There are also considerations that need to be made with regards to sizing. Independent units will have a label somewhere on the unit that describes what size filter is needed. Common sizes for air filters are 16 by 20 inches, 16 by 25 inches, and 20 by 25 inches.
If you are still struggling to find out the exact type and specifications of the proper filter for your system, your best bet is to snap a photo and take it to down to the store with you or take the filter itself. Ultimately, you cannot match by eye but are instead looking to match a model number or label.
The best filters are qualified by a MERV rating of 6. MERV stands for Minimum Efficiency Reporting Value. This is a measure of how well the filter catches small particles. The more particles it catches, though, the more energy the filter must use, thus higher MERV rated filters will cost your system a bit more. A MERV rating of 6 is somewhere in the middle of high filtering and low energy costs, so it tends to be a good median number to settle on.
Of course, the MERV rating of your filters are your choice and should be chosen based on what is important to you as the homeowner. For instance, if you are concerned about air quality than you will want to spend the money on a filter with a higher MERV rating.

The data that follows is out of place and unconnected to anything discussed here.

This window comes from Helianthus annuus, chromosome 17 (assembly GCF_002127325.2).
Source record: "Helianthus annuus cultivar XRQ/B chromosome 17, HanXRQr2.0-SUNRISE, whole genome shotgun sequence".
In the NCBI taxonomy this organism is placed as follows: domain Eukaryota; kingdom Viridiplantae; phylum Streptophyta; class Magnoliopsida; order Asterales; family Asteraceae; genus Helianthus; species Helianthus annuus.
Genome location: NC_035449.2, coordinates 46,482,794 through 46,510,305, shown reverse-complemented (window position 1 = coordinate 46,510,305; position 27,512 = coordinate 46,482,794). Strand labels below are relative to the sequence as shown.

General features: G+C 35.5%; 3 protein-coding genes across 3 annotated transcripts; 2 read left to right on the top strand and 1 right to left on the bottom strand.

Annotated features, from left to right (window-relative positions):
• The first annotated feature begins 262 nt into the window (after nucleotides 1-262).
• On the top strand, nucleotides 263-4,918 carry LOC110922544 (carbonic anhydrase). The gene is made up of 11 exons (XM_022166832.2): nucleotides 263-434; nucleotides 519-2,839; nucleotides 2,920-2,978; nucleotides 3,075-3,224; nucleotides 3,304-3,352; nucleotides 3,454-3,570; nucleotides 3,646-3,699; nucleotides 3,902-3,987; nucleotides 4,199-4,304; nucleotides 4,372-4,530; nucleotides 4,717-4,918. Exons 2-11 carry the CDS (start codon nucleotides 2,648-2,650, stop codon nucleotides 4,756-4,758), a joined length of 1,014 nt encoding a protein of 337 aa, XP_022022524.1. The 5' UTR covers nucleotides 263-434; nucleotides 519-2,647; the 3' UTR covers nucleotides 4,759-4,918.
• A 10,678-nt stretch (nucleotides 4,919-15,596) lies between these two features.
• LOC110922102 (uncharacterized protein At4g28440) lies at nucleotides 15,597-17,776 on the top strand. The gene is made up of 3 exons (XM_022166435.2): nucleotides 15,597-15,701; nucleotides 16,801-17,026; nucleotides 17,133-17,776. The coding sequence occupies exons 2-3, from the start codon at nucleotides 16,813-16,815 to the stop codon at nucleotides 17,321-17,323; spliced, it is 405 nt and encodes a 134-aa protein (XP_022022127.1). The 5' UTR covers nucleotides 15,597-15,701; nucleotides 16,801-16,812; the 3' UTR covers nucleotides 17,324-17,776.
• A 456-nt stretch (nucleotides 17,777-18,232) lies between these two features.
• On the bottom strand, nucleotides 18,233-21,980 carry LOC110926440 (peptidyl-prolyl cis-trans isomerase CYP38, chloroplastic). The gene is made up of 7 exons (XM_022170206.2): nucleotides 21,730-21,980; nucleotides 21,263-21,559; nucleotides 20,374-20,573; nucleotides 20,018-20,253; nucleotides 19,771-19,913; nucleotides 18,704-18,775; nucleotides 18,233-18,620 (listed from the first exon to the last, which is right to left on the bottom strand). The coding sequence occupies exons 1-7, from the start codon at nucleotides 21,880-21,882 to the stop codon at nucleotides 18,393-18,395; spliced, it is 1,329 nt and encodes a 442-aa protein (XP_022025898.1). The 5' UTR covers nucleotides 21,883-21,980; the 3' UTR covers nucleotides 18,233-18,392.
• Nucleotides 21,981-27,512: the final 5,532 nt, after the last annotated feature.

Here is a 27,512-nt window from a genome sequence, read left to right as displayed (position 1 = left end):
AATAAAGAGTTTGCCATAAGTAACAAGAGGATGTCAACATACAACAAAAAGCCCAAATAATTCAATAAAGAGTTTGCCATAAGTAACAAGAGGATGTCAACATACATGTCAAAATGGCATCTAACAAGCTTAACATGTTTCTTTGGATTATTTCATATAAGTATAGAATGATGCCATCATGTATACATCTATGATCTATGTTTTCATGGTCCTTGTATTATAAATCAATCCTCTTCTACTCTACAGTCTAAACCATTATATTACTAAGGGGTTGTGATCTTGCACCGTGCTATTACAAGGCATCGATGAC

This might be the case if there is someone living in your home with asthma, allergies, or other respiratory illnesses.
If yours is a central heating and cooling system, then you will replace the filter at the main unit that controls circulation and conditioning or the air. Most of the time, these main units are in the basement or somewhere out of the way of the main living space within the home. If you genuinely do not know where yours is, you can find it easily by following duct work to the controlling unit.
On the HVAC unit, there will be an air filter slot located somewhere between the two large metal boxes that comprise the whole of the unit. These boxes are the air handler and the plenum, respectively.
If you cannot find the filter on the main unit, try looking at the forced air vents in individual rooms. On some units, each vent has a separate filter behind the grate.
On a window unit, the filter slot will come out right behind the grill of the unit, usually on one side.
Once you have found the filters, turn your unit off. This way, while the filters are removed, no particles are blowing into the home.
Next remove the old filters. Be careful when you do. If they are significantly dirty, pulling them out quickly could create a messin your home of all the stuff you were trying to filter out in the first place. Throw the old filter in the trash right away and seal the bag.
Take your new filter and slide it into the filter slot to mimic the orientation of the old filter. The filter should fit into place without resistance. If it is difficult to push it in, there is either something jamming the slot or the filter is facing the wrong way.
Once the new filter is in place, check for any gaps or signs that the filter is not the right fit. If the new filters you purchased prove to be too small, put the old filters back in temporarily until you find the right size.
With the new filter properly fitting, fire the main unit back on and ensure air is flowing correctly. Make sure to mark the last filter change date somewhere near the main unit so you have a running record of this maintenance. This will also help HVAC technicians who come to service your system later on.